In discussion of an early draft of this post, @vanzin pointed me to this attempt at solving this problem, which is used in production by cloudera/livy.

At the time of this writing, my understanding is that it faces the same problem described above, per vanzin/multi-scala#1.

Maven <classifier/>s

AFAICT, classifiers can’t be made to solve this, because Scala 2.10 and 2.11 releases require not just JARs with different names and binary contents, but different dependencies as specified in the POM; this seems to require separate POMs, and therefore separate (group,artifact,version) tuples.

“If I knew then what I know now”

I think that one could write a Maven plugin that, instead of rewriting POMs and requiring a Maven reboot, used APIs like MavenProject.setArtifactId to modify internal Maven state that would govern how all of its usual phases operated.

You could then have a <profile/> – ideally defined in a parent-POM that Scala projects inherited, to minimize boilerplate – that activated a custom plugin phase that changed the <artifact/> and <${scala.binary.version}/> before proceeding through all requested phases, without messing with transient POM changes or Maven reboots.

B: Pants

As mentioned at the start of the post, I also experimented with porting some repos to Pants.

Pants’ design has some desirable properties over all other tools that I’m aware of:

  • explicit tracking and caching of workflow-nodes’ inputs and outputs,
  • support for caching outputs globally (e.g. across an organization),
  • automatic analysis/pruning of dependencies,
  • etc.

However, the open-source community / support-base around it is significantly smaller than that of Maven and SBT, and it felt like I’d have to write some plugins myself, in Python, which proved to be a dealbreaker given the option to write build logic in Scala instead.

I hope some of the great features of Pants will become more accessible soon, or that other tools will incorporate them!

Introducing Cohorts

Cohorts is a Python library for managing, analyzing and plotting clinical and genetic data from patient cohorts. It was spun out of our work analyzing data from clinical trials of checkpoint blockade in melanoma, lung, and bladder cancer. The sponsors of these trials typically collect a wide range of data for each patient in order to discover and evaluate potential biomarkers for association with benefit from therapy. While some aspects of Cohorts are specific to that context (e.g. the integration with neoantigen prediction), other components are more generally usable.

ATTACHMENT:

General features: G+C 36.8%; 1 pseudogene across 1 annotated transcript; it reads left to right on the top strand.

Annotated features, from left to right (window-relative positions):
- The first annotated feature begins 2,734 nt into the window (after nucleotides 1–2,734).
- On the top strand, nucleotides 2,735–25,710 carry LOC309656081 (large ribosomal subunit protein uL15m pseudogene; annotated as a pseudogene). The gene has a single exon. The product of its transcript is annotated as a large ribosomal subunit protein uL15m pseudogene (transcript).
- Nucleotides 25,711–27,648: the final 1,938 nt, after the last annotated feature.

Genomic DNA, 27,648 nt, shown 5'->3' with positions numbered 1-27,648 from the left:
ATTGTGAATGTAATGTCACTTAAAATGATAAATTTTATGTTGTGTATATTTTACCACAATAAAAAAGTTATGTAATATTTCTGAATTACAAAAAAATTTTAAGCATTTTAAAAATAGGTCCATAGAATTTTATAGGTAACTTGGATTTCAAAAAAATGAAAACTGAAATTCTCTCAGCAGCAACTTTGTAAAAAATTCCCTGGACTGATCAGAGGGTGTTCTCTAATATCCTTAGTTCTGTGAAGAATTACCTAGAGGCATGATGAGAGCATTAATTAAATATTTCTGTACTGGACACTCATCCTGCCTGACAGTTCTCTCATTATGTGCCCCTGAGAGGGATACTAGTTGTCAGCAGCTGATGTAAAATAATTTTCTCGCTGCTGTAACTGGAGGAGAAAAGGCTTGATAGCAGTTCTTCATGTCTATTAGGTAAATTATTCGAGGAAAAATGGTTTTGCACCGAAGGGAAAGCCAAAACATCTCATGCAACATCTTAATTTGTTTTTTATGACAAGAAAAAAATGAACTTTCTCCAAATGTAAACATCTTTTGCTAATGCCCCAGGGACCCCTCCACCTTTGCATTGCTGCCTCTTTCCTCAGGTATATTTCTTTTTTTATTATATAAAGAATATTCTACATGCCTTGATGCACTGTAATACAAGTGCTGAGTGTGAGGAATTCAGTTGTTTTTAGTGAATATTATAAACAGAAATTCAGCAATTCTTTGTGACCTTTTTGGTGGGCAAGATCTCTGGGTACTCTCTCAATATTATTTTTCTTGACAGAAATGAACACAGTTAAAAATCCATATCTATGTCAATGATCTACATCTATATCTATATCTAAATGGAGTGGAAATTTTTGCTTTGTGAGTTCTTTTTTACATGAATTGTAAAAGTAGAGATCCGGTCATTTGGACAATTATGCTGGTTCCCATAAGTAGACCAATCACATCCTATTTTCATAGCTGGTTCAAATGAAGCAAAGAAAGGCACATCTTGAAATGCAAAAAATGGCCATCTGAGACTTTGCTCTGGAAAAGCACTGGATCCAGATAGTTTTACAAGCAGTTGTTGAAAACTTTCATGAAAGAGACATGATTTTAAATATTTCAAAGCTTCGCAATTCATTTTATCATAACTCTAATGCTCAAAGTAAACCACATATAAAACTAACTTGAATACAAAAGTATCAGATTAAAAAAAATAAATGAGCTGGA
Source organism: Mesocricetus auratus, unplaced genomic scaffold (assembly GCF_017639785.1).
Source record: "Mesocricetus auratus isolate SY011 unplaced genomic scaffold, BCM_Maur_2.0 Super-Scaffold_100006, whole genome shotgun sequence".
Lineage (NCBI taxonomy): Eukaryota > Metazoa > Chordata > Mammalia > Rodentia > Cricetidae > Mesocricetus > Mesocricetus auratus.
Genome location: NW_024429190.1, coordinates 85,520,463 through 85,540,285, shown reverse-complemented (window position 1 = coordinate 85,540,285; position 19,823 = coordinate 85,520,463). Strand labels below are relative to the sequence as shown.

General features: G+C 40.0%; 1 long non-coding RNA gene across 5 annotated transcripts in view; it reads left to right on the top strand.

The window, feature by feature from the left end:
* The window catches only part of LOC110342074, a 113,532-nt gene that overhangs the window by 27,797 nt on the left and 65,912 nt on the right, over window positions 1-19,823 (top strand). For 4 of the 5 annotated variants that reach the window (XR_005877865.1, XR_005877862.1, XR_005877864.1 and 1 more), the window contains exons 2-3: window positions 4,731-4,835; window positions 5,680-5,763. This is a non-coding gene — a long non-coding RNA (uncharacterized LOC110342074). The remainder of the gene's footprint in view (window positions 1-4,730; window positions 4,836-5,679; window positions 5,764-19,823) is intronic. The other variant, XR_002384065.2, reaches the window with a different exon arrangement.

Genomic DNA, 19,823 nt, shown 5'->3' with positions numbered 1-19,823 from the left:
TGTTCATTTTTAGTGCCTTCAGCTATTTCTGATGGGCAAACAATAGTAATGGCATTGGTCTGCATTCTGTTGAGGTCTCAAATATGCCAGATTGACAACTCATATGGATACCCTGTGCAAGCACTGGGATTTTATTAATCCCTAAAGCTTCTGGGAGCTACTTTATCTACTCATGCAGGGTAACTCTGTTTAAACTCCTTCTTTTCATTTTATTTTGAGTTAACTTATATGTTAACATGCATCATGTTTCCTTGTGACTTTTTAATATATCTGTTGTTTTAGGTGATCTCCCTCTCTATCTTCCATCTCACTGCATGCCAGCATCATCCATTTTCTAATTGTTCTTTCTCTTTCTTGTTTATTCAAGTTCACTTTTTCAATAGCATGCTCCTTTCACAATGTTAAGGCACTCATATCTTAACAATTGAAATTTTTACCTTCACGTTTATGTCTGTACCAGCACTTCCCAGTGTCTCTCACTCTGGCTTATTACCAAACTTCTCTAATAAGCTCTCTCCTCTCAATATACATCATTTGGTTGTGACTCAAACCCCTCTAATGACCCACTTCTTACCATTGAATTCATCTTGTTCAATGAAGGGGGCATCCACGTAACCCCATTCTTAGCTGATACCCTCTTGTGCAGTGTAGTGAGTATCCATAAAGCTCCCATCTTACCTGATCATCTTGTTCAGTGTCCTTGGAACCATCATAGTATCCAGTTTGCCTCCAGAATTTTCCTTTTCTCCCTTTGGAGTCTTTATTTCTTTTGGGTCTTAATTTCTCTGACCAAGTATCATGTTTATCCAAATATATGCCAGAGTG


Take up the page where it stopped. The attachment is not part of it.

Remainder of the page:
A prototypical use case for Cohorts is a Mann-Whitney comparison and associated box plot of the number of missense SNV mutations found in patients who did benefit from therapy (where benefit is defined by the user, e.g. progression-free survival greater than 6 months) versus those who did not benefit.

In its simplest form, this looks like:



But where does this cohort come from, what is this missense_snv_count, and what else can we plot? Let’s explore how Cohorts works!

Note: all code in this post is available in a Jupyter notebook.

Creating a Cohort

A cohort must be populated before analysis and plotting can proceed. Within Cohorts, each Cohort consists of a set of Patients, each of whom may have tumor and normal Samples.

Samples hold paths to associated BAM files as well as Cufflinks or kallisto output. Patients contain key clinical variables (clinical benefit status, overall survival, progression-free survival, deceased status, progression status), tumor and normal Samples, paths to tumor-normal VCFs, HLA alleles, as well as any additional relevant data. Cohorts contain all Patients as well as a variety of cohort-level settings.

Patients do not need to contain Samples, and they won’t when used for purely clinical data analyses. If you have data that isn’t easily modeled as described, but would like to make use of Cohorts, please file an issue on GitHub!

Analyzing a Cohort

The analysis and plotting functions of Cohorts generally rely on Pandas DataFrames. The simplest way to begin analysis is via direct access to the DataFrames that Cohorts produces. For example:

df = cohort.as_dataframe()

To go further, Cohorts will enhance user-provided data by calling out to external libraries like Topiary, Varcode and Isovar. These results are then exposed as potential biomarker datapoints for analysis.

For example, the function missense_snv_count, which requires paths to SNV VCF(s) to be specified in the Patients, utilizes Varcode to filter those mutations to those that are missense. neoantigen_count uses Topiary to compute predicted neoantigens from those SNVs.

These functions can be plugged into Cohorts:

# Return a DataFrame with "neoantigen_count" as a column,
# in addition to user-specified patient data.
df = cohort.as_dataframe(on=neoantigen_count)